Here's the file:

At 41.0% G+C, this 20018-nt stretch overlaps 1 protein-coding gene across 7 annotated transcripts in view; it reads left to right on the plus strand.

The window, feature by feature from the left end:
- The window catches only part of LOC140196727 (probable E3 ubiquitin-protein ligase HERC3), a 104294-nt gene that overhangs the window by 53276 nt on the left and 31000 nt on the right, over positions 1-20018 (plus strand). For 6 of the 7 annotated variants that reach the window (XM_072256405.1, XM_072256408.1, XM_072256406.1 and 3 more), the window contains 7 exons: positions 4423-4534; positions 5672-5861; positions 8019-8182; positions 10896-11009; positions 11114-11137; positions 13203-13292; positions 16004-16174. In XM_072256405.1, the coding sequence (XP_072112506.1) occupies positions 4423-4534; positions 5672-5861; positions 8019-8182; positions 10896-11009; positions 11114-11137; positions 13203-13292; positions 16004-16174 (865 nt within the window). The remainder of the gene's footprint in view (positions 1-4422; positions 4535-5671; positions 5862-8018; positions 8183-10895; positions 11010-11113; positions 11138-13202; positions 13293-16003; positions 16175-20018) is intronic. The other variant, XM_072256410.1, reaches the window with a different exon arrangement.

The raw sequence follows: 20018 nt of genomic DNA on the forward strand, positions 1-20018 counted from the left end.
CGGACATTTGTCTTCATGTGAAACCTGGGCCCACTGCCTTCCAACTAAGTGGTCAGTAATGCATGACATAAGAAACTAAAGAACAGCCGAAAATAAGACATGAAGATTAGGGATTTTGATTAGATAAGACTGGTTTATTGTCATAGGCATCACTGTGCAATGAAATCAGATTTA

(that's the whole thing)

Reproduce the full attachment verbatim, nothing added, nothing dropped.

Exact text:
At 41.0% G+C, this 20018-nt stretch overlaps 1 protein-coding gene across 7 annotated transcripts in view; it reads left to right on the plus strand.

The window, feature by feature from the left end:
- The window catches only part of LOC140196727 (probable E3 ubiquitin-protein ligase HERC3), a 104294-nt gene that overhangs the window by 53276 nt on the left and 31000 nt on the right, over positions 1-20018 (plus strand). For 6 of the 7 annotated variants that reach the window (XM_072256405.1, XM_072256408.1, XM_072256406.1 and 3 more), the window contains 7 exons: positions 4423-4534; positions 5672-5861; positions 8019-8182; positions 10896-11009; positions 11114-11137; positions 13203-13292; positions 16004-16174. In XM_072256405.1, the coding sequence (XP_072112506.1) occupies positions 4423-4534; positions 5672-5861; positions 8019-8182; positions 10896-11009; positions 11114-11137; positions 13203-13292; positions 16004-16174 (865 nt within the window). The remainder of the gene's footprint in view (positions 1-4422; positions 4535-5671; positions 5862-8018; positions 8183-10895; positions 11010-11113; positions 11138-13202; positions 13293-16003; positions 16175-20018) is intronic. The other variant, XM_072256410.1, reaches the window with a different exon arrangement.

The raw sequence follows: 20018 nt of genomic DNA on the forward strand, positions 1-20018 counted from the left end.
CGGACATTTGTCTTCATGTGAAACCTGGGCCCACTGCCTTCCAACTAAGTGGTCAGTAATGCATGACATAAGAAACTAAAGAACAGCCGAAAATAAGACATGAAGATTAGGGATTTTGATTAGATAAGACTGGTTTATTGTCATAGGCATCACTGTGCAATGAAATCAGATTTA